The Beacon Santa
Community service continued to be very important to WAVM, and 39-years ago, they took part, in what would be their toughest, annual project,
The Beacon Santa
Dave Hunter interviews St. Nicholas
Just as Winter settles upon New England, WAVM hosts take to the air for three December days of live, non-stop money raising. Quite a spectacle ensues. Witnesses have noted a scene with moments of organization, pandemonium, mirth and fatigue (Some years, the event lasted fifty-hours). However, despite all of the madness, there's also a lot of fun, and WAVM has returned every year to take on the Beacon Santa as much for the challenge as for the charity's reason.
The charity's beneficiaries are local families down on their luck, and the money helps to buy Christmas Dinner and other essentials. For families to go without at that time of year is, in Western Culture, practically a crime. Imagine Tiny Tim in Dickens' "A Christmas Story" not getting to eat roasted turkey at the end of the story. People would have burned the book.
The Beacon, a regional newspaper, started The Beacon Santa Fund in 1965, but WAVM didn't become involved until 1978. In previous years, WAVM members such as Pete Hill had organized Christmas specials where the students would broadcast from 7 a.m. one Tuesday until 5 p.m. the next Friday. During these sixty-hours of programming, prizes were given away, and there were special holiday programs including additional church services.
In the Winter of 1978, Bill Cassidy and Bill Nelson turned the holiday special into a fundraiser marathon for the Beacon Santa. Bill Nelson remembers, "Bill Cassidy being the guy to want to go round the clock, mainly because it never had been done at the station." Nelson also added, "My biggest memory of the first marathon is that I was put onto the Polka show because Jimmy Pileeki and I had a great following. So I got bumped from the over night....and was in bed by eight." They raised $1,600.
In 1979, The Beacon Santa fundraising was headed by Kathy Doran Boyle, Brenda Lockhart Sullivan, and Chris Whalen, who says "it was a pretty silly crew." They kept the show going for 60-hours and added a few gimmicks.
"For some reason,"says Kathy Boyle, "Brenda and I along with some friends started collecting hats during the summer before senior year. It seemed like a good idea to bring all of them in to reflect our moods during the Marathon."
And, according to Brenda Sullivan, "We changed the hats every hour."
"Of course," Kathy added, "Chris could not be outdone and dragged in anything he could find to compete with us."
At one point, the three hosts also played Rolling Stones' "Satisfaction" to death. Kathy Boyle says, "Up until that time [2 a.m.], we had a group of listeners who stayed up with us and who called in frequently. However by that hour, they were long gone. So we decided we'd break the rules of normal radio, because no one called. So we figured we'd play it ["Satisfaction"] again, and again, and again......"
Chris Whelan mentions, "we had the song on LP, and we made copies on cart tape and reel-to-reel. We threatened to play "Satisfaction" until someone called in and told us to stop."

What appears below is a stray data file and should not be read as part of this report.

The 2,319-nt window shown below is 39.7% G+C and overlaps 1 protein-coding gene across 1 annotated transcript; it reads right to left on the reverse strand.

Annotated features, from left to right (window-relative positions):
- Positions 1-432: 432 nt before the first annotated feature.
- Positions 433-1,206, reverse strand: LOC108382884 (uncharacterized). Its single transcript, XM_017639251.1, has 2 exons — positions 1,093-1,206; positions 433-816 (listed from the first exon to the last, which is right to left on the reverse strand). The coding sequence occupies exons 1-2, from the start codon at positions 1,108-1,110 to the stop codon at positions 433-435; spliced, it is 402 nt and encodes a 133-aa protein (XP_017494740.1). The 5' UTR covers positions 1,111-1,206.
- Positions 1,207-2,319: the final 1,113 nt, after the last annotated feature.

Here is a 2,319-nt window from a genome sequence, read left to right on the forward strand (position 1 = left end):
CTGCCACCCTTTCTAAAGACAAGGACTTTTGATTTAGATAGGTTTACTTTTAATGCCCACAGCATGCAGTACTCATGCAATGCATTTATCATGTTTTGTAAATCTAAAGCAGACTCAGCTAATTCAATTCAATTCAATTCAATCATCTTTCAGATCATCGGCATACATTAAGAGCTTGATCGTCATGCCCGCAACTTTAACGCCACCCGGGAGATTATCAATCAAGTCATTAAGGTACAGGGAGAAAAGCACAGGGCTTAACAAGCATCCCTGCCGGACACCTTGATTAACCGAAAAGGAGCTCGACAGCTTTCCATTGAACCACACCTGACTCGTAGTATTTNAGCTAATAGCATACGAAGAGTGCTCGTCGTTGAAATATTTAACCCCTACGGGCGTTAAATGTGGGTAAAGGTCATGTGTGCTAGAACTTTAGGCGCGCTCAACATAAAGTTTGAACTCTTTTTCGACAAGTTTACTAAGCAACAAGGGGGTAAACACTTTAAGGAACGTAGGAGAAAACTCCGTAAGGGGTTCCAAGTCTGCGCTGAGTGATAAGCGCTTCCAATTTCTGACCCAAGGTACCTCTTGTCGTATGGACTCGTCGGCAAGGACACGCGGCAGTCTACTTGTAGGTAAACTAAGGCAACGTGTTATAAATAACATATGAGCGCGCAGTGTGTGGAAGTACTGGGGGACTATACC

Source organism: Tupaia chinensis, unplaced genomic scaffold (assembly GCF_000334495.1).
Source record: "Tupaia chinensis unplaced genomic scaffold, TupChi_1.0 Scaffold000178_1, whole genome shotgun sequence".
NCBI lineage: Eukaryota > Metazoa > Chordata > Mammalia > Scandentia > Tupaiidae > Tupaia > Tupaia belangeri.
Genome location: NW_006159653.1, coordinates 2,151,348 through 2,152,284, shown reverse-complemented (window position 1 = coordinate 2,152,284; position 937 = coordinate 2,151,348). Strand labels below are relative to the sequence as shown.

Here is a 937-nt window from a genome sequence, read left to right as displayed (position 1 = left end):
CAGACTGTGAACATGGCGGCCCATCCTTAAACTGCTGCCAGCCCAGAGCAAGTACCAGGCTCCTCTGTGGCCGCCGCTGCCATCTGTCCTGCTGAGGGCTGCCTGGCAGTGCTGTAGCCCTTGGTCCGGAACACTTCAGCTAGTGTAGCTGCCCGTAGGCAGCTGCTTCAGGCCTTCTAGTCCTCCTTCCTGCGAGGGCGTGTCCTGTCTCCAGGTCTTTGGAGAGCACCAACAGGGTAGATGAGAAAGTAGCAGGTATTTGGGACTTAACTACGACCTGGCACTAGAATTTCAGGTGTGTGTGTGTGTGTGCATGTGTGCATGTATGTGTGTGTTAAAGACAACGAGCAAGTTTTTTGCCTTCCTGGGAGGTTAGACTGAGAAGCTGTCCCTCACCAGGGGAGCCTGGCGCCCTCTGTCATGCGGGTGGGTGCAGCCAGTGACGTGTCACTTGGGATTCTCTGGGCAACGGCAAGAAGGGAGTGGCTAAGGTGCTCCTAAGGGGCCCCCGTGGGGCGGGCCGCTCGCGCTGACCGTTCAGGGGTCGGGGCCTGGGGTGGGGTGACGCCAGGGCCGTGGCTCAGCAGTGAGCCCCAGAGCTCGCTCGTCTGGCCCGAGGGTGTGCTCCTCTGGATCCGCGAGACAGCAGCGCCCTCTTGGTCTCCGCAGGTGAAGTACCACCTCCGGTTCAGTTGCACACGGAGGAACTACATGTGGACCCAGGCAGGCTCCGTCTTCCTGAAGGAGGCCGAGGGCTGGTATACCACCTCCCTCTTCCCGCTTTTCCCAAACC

"We played it on both turntables," added Brenda Sullivan. "Enough to drive anyone insane."
However, it seems the only one driven insane were the three hosts themselves, because no one called. Kathy finished saying, "After a time, we gave up and played Pink Floyd" Still the radiothon was a success, raising $2,500.
The radiothon was suspended in 1981 in favor of raising money through the sale of movie tickets. For three weeks, WAVM showed films in the M.H.S. auditorium and raised $1,010, which, considering tickets sold for 50-cents apiece, meaning WAVM students sold 3,000 tickets.
In 1982, the Beacon Santa shifted back to radio and into television, a new venture for WAVM. Using the visual medium to its fullest, Beacon Santa Telethon was able to raise larger and larger amounts of money each year by showing off its auction items.
It all starts with the staff voting to choose the hosts, who will not only be on air for the duration of the Telethon but will also organize the whole event. From the beginning of recruiting other on-air talent, to the training crew, to the finale of presenting the Telethon's total (and then cleaning up), the hosts are in charge. They have to motivate the students to gather pledges or auction items. They are the ones to make sure all of the necessary equipment is in the right place; and that everyone is timely; and that everyone stays cheery; and fed; and so on... The hosts' job is no small task.
The St. Bridgets Choir, seen performing at Memorial Park in downtown Maynard, is just one of the many quality performers WAVM recruited for the Telethon.
The overriding goal of the Beacon Santa Hosts is to raise money. Pledges are collected through door-to-door drives or pledge cans. During the event, dares are taken for the students to complete some wacky or embarrassing feat. Finally, there's the donation of items which will be auctioned off. All totaled, these little pledges or small auction items have raised quite a bit of cash.
Over the Years...
However, these totals are not necessarily the final ones. The amounts were taken from pictures taken at the closing moments of the Telethon or from the Beacon Newspaper. For most of the Telethons, there were donations after the fact, so the actual totals may be higher. Regardless, the amount is quite an accomplishment.
In 2016, WAVM raised a total of $1 million since its start in 1978.
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